November 4th 2008
Some general technique hints & tips.
In Modern Jive, us leaders are used to grabbing hold of the follower's hand, and that's about it as far as hold goes. We may occasionally put our arms around the lady (!), but usually it's a handshake hold. In contrast, AT uses two types of hold – open and close. Both holds are called 'Abrazo' ("The embrace").
- Open hold is quite like a standard ballroom hold – man's right hand around the woman's back, woman's left arm in contact with the man's right arm. Man's left hand slightly out to the side, fingers curled around woman's hand.
- Close hold is – as you'd expect – much closer. Ideally, the man and woman's torsos form a triangle, looked at from above, with the man's right side touching the woman's left side, and his arm across her back and in most cases, with the hand on the other side of her body.
Most people start out with open hold, and may move into close hold as they get more confident / comfortable. Coming from MJ, such a large level of contact may feel strange – but don't worry, that's how the dance goes.
On a similar note, it's important to remember that the handhold (man's left, lady's right) is pretty much decorative - it's not the main lead.
You lead with the body (chest, or centre), you don't lead with the hand. So, this means that:
- Leaders: don't wave your left hands around trying to lead - the left hand should be pretty much stationary relative to the body.
- Followers: don't follow the hand, focus on following the body lead. Don't provde tension via the hand, and don't use the leader's hand to balance on.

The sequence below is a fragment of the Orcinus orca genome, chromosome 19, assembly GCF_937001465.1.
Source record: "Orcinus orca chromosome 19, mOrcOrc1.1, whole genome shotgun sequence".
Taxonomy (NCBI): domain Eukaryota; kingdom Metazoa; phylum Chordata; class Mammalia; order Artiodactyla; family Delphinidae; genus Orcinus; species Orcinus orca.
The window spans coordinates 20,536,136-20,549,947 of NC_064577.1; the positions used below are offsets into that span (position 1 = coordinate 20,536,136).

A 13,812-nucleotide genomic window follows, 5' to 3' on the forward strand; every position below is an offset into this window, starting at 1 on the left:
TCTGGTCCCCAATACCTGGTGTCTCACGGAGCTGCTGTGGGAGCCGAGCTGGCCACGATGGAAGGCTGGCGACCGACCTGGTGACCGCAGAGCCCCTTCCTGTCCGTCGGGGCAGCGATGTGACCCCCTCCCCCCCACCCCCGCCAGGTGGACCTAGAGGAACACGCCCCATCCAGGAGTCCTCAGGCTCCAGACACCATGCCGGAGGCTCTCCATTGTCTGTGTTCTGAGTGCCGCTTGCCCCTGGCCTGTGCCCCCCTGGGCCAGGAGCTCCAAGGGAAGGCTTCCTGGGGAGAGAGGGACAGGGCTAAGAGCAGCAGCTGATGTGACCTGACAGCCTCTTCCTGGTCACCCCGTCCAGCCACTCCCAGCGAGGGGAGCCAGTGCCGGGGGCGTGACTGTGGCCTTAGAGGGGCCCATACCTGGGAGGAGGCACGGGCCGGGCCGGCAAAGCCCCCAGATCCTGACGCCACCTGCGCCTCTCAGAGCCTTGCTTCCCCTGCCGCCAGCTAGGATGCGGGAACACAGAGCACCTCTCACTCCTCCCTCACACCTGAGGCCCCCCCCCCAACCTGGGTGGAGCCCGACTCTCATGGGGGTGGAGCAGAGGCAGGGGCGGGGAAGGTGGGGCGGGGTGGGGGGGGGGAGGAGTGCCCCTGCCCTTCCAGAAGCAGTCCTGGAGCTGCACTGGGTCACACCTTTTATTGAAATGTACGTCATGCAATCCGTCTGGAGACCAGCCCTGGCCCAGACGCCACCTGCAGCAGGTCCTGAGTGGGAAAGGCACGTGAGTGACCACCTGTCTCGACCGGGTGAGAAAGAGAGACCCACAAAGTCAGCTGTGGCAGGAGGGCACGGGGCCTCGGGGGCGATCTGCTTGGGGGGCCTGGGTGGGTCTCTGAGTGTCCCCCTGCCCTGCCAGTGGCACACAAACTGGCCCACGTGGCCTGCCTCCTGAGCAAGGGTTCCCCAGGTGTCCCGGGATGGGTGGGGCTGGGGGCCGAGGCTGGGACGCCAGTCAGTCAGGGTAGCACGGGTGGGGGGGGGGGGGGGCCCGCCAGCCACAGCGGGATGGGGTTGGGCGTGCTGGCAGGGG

In Modern Jive, followers often move / change weight automatically to acknowledge the beat, even if there's no lead to do so. We can get away with this - to a point - in Modern Jive, because a lot of moves aren't so dependent on where the follower's weight is - "footwork is not important" as Ceroc tells us.
This does not work in Tango.
In Tango, it's vital that the step is taken on the correct foot - the leader needs to know which foot the follower is on at all times. In fact, the leader controls this with the lead.
It's a common mistake for an MJ follower to change weight, usually in the belief that they're being helpful, without any lead. This confuses the heck out of leaders, and I speak from experience here. The best way I've found as a leader to avoid this is to sloooow it down. And then slooow it down some more. If it's slow enough, followers will almost have to follow. Once you've got a follower used to this following lark, you can then speed it up as required.
The overall lesson is simple: only follow what is led.
In MJ, some followers "play" - to varying degrees, to interpret or take the lead. Again, you can (sort of) get away with this in MJ, because it's a looser dance. In AT, the connection is more intense, more difficult to recover, and thus more distressing to the leaders if the lead gets hi-jacked.
Of course, voluntary transfer-of-lead is fine, as is deliberately leaving space for interpretation / playing.
We're taught (or learn) to lean over quite a bit in Modern Jive; a typical Jive posture is quite crouched. Unlearn this, and stand tall and proud!
There's a lot of background information about tango posture. The simplest way to imagine the posture of a Tango couple is of an upside-down "Y". The chests are touching - or close - and the legs are further apart.
As the saying goes, "if you're not comfortable with breasts, don't do Tango".
- David Bailey, November 4th 2008